St Mary’s is the cathedral church of the Roman Catholic Diocese of Ossory. It is situated on James’s Street, Kilkenny, Ireland. / Shutterstock
Denver, Colo., Oct 28, 2022 / 16:35 pm (CNA).
Father Niall Coll, a parish priest and longtime university professor from the north side of Ireland, is Pope Francis’ choice to head the country’s southeastern Diocese of Ossory. In his introduction to his new diocese, he encouraged work to build “a new generation of Christian witnesses.”
“Please know that I am as surprised as you that I find myself standing before you this morning as the future Bishop of Ossory,” he said Friday. He characterized the appointment as “the beginning of a new life and ministry for me, and a new chapter for the Ossory Diocese.”
Coll, 59, is a priest of the Diocese of Raphoe. He is currently a parish priest in County Donegal’s Tawnawilly Parish serving churches in Donegal town and Clar.
His appointment was announced in Kilkenny at the Ossory Diocese’s Cathedral of St. Mary. The bishop-designate’s statement alluded to the contrasts between Ulster, Ireland’s northern province, and his new home in Leinster, on the island’s east.
“An Ulsterman in deepest Leinster? A bishop who had spent most of his ministry in the world of education?” he asked. “But here I am! Truly, I am feeling daunted by the prospect and know that it will only be by God’s grace and your welcome and ongoing support that I will be able to minister fruitfully here.”
The Ossory Diocese has over 85,000 residents, the vast majority of whom are Catholic. There are 42 parishes across the diocese’s territory, which includes parts of the three Irish counties of Kilkenny, Laois, and Offaly, according to the diocese’s website.
The diocese has lacked a bishop since 2018 when its previous bishop, Dermot Farrell, was named Archbishop of Dublin. Bishop Denis Nulty, head of the neighboring diocese of Kildare and Loughlin, has served as the Ossory Diocese’s administrator since that time.
“I have known Niall since our student days together in Maynooth in the 1980s and as such, understand full well his immense abilities, his deep faith, and his great energy for theology, pastoral ministry, and lay faith formation,” Nulty said in a Friday statement. “Niall, as we move into the weeks ahead, and as we plan for your ordination as the next Bishop of Ossory, we will continue to hold you in our prayers.”
The bishop-designate noted some of his links to his new diocese, including his encounters with religious sisters, clergy, and seminarians native to the area. Coll said he was “heartbroken” to leave his current parish, especially given the difficulties of the pandemic.
“COVID-19 has been hard on people and parishes and, as you know, recovery from it has been slow and we don’t yet have clarity on its full effects,” he said. “It is likely to cast a long shadow well into the future.”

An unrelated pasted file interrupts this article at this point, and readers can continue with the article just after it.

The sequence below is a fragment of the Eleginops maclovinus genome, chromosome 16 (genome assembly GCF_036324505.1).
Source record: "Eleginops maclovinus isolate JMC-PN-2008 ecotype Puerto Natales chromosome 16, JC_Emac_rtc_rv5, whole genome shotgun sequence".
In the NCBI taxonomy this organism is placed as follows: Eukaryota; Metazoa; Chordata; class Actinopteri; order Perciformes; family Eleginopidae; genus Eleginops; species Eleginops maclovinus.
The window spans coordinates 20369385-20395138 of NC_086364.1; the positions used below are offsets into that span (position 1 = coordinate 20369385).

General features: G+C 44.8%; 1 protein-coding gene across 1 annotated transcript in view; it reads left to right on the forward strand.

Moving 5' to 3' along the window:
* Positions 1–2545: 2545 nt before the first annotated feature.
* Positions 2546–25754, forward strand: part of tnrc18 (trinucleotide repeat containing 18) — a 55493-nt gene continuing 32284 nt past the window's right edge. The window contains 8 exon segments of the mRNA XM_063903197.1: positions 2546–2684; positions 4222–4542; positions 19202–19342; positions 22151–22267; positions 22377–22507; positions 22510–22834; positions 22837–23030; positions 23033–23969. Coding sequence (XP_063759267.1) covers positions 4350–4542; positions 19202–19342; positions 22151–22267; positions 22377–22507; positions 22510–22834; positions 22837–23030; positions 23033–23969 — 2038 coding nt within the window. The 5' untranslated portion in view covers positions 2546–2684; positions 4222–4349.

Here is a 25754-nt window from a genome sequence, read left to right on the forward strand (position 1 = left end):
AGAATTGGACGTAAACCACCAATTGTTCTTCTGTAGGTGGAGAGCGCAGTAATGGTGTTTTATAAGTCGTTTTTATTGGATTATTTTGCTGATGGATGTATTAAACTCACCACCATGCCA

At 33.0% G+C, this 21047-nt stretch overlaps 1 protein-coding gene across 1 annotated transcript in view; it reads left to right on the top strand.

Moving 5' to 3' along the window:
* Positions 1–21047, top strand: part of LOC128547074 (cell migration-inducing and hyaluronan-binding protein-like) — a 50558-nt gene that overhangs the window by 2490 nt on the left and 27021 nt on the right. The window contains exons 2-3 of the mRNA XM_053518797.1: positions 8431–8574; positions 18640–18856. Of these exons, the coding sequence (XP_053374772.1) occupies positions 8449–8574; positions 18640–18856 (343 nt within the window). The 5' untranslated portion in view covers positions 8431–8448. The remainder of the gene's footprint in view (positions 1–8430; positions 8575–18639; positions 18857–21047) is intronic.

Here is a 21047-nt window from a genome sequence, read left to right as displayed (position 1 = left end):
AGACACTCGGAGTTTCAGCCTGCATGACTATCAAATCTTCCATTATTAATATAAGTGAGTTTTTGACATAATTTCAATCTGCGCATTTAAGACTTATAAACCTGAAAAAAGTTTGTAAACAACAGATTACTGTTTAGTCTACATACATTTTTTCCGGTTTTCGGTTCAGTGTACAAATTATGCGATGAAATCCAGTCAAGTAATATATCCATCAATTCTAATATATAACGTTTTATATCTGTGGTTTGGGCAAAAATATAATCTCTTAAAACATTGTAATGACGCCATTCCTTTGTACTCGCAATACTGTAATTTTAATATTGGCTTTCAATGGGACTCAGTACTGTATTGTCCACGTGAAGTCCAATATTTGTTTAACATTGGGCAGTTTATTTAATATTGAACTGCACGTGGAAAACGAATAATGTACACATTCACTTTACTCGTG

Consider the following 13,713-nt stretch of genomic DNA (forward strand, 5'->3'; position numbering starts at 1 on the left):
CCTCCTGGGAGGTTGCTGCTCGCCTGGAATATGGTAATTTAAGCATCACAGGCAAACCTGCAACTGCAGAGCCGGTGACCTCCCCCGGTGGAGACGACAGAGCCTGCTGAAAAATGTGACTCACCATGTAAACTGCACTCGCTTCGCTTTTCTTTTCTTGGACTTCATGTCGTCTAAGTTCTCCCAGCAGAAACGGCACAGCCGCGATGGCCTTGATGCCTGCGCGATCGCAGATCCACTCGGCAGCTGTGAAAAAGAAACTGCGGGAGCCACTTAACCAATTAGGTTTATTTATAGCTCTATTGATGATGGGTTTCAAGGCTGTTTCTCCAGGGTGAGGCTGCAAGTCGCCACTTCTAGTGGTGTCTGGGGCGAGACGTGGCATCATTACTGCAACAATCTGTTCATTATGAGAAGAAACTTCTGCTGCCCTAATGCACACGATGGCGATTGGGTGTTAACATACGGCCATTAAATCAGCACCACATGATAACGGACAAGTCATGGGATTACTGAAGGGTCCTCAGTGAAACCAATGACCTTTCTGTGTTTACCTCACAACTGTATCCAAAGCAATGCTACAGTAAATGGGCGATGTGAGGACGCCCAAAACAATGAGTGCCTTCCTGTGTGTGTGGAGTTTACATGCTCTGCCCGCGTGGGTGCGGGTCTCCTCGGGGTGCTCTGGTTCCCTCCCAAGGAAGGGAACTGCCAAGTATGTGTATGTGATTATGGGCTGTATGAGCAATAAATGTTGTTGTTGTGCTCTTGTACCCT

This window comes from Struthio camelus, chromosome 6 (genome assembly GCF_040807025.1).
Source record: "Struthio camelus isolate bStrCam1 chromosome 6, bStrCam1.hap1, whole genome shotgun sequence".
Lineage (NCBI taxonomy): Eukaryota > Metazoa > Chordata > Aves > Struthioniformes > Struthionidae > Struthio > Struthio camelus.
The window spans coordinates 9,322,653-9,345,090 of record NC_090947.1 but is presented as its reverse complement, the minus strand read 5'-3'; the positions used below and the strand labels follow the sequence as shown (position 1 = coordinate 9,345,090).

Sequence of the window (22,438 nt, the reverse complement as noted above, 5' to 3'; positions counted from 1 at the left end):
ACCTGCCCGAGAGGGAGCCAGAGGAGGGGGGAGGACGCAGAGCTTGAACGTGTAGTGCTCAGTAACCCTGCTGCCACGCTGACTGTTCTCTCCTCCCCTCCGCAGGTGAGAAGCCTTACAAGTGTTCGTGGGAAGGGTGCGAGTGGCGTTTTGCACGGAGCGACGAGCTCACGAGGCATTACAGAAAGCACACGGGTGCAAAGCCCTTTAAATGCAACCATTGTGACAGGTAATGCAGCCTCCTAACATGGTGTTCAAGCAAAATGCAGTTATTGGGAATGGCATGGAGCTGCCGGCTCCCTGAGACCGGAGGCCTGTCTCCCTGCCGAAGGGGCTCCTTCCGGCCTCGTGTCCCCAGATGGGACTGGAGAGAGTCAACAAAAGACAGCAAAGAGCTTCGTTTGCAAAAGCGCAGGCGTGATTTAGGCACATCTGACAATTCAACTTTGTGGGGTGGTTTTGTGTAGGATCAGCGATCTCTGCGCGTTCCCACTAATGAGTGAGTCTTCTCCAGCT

Coll reflected on the challenges facing Catholicism, including the need for change.
“I come to Ossory at a time of great challenge to faith, a time when Irish society is increasingly secular and individualistic,” he said. He suggested the “Tridentine pattern” of Catholicism dating back to the Council of Trent has “left Catholics almost everywhere unfamiliar with and thus unskilled in discerning and negotiating possibilities for change in church life.”
However, he added, “trusting in the power of the Holy Spirit, discern and change we must, in line with Pope Francis’ emphasis on the need for ‘synodality.’”
Said Coll: “I look forward to working with the priests, people, and religious of the Diocese of Ossory to enhance the work already underway here to develop a sustaining theological and pastoral vision, one able to invite, inform and enthuse a new generation of Christian witnesses.”
Coll was born Aug. 25, 1963, in Letterkenny, County Donegal. He attended St. Patrick College of Maynooth, a pontifical university that serves as the main seminary of Ireland. He was ordained a priest for the Diocese of Raphoe on July 3, 1988.
He obtained a doctorate in sacred theology at the Gregorian University in Rome in 1995. He was a lecturer, the equivalent of an assistant professor, at Letterkenny’s St. Eunan’s College and later was a lecturer in theology at St. Patrick’s College in Maynooth.
From 2001 to 2019 he served as a professor of religious studies and religious education at St. Mary’s University College in Belfast. He has written for publications including Doctrine and Life, The Furrow, The Irish Theological Quarterly, and The Tablet, the Irish state broadcaster RTÉ News reports.
His parish assignments include vicar of the parish church in Dungloe from 1998 to 2001. He was the pastor of Druholm-Ballintrina parish from 2019 to 2021.
The Ossory Diocese has roots in the ministry of St. Kieran the Elder, a sixth-century abbot. Coll will be Kieran’s 96th successor.
Coll closed his remarks with an Irish-language prayer for the intercession of Mary, Mother of the Church, and the Irish saints Kieran, Canice, and Brigid.